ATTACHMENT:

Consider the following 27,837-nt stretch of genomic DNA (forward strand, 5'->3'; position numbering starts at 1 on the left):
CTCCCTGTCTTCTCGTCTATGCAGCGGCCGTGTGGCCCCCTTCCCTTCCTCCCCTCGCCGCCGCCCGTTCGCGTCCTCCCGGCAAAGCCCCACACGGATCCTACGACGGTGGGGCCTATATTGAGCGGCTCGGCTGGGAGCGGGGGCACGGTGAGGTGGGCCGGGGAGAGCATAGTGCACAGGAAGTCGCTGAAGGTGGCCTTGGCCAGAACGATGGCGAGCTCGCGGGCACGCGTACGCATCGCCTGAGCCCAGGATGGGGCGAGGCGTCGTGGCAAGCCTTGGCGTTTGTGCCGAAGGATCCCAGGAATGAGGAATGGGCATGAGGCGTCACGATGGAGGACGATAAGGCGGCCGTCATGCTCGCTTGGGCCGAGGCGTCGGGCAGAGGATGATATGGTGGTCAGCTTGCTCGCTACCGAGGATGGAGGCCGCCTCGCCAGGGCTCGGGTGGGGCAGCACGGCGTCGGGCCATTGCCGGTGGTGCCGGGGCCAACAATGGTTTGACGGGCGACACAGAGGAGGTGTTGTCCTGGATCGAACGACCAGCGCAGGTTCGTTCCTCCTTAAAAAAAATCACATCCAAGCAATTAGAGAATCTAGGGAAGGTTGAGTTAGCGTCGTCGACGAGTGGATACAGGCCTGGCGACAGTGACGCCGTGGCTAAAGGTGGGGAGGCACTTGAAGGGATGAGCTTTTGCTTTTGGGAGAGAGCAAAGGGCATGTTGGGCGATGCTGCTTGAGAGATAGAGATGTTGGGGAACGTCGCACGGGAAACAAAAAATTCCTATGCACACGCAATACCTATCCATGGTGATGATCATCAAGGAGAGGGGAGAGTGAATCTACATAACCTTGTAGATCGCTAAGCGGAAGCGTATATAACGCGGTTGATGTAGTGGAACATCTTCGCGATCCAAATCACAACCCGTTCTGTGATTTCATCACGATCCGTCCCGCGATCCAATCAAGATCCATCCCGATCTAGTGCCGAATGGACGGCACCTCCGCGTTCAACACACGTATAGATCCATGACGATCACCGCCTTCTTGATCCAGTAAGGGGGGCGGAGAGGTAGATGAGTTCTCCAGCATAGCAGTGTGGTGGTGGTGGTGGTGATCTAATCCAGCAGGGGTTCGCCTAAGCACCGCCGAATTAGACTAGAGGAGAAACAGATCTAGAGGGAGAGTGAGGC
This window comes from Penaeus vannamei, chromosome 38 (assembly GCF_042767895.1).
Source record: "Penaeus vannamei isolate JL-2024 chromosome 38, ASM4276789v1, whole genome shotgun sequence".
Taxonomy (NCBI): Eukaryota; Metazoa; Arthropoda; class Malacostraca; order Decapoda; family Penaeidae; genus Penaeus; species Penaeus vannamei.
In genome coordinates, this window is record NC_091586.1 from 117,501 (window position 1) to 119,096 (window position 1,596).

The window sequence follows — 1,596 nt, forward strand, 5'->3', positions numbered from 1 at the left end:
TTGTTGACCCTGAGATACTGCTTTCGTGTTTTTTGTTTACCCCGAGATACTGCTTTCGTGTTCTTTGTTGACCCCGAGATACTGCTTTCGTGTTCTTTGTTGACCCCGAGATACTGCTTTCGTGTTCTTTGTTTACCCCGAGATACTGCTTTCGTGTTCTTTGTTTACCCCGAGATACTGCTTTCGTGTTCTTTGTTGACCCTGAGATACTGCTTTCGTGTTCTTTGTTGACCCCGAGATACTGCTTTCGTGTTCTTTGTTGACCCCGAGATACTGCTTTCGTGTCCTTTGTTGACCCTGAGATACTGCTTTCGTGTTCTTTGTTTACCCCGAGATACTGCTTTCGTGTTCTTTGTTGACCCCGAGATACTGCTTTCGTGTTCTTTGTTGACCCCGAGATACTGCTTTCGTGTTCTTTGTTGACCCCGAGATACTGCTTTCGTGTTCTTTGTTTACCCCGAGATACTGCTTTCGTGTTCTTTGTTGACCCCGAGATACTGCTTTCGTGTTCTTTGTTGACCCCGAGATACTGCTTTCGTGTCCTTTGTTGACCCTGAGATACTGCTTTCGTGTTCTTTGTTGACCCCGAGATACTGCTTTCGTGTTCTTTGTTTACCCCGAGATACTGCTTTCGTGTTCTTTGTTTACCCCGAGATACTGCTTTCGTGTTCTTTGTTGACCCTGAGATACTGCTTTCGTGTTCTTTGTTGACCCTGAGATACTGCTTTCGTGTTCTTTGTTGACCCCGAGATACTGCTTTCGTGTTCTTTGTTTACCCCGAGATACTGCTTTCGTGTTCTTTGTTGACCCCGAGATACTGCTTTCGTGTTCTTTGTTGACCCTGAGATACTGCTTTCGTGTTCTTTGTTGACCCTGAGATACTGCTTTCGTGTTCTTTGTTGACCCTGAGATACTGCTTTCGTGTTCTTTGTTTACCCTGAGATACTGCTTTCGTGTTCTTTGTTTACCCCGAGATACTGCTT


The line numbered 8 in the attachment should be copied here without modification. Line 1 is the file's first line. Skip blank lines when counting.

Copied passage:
TTGTTGACCCTGAGATACTGCTTTCGTGTTTTTTGTTTACCCCGAGATACTGCTTTCGTGTTCTTTGTTGACCCCGAGATACTGCTTTCGTGTTCTTTGTTGACCCCGAGATACTGCTTTCGTGTTCTTTGTTTACCCCGAGATACTGCTTTCGTGTTCTTTGTTTACCCCGAGATACTGCTTTCGTGTTCTTTGTTGACCCTGAGATACTGCTTTCGTGTTCTTTGTTGACCCCGAGATACTGCTTTCGTGTTCTTTGTTGACCCCGAGATACTGCTTTCGTGTCCTTTGTTGACCCTGAGATACTGCTTTCGTGTTCTTTGTTTACCCCGAGATACTGCTTTCGTGTTCTTTGTTGACCCCGAGATACTGCTTTCGTGTTCTTTGTTGACCCCGAGATACTGCTTTCGTGTTCTTTGTTGACCCCGAGATACTGCTTTCGTGTTCTTTGTTTACCCCGAGATACTGCTTTCGTGTTCTTTGTTGACCCCGAGATACTGCTTTCGTGTTCTTTGTTGACCCCGAGATACTGCTTTCGTGTCCTTTGTTGACCCTGAGATACTGCTTTCGTGTTCTTTGTTGACCCCGAGATACTGCTTTCGTGTTCTTTGTTTACCCCGAGATACTGCTTTCGTGTTCTTTGTTTACCCCGAGATACTGCTTTCGTGTTCTTTGTTGACCCTGAGATACTGCTTTCGTGTTCTTTGTTGACCCTGAGATACTGCTTTCGTGTTCTTTGTTGACCCCGAGATACTGCTTTCGTGTTCTTTGTTTACCCCGAGATACTGCTTTCGTGTTCTTTGTTGACCCCGAGATACTGCTTTCGTGTTCTTTGTTGACCCTGAGATACTGCTTTCGTGTTCTTTGTTGACCCTGAGATACTGCTTTCGTGTTCTTTGTTGACCCTGAGATACTGCTTTCGTGTTCTTTGTTTACCCTGAGATACTGCTTTCGTGTTCTTTGTTTACCCCGAGATACTGCTT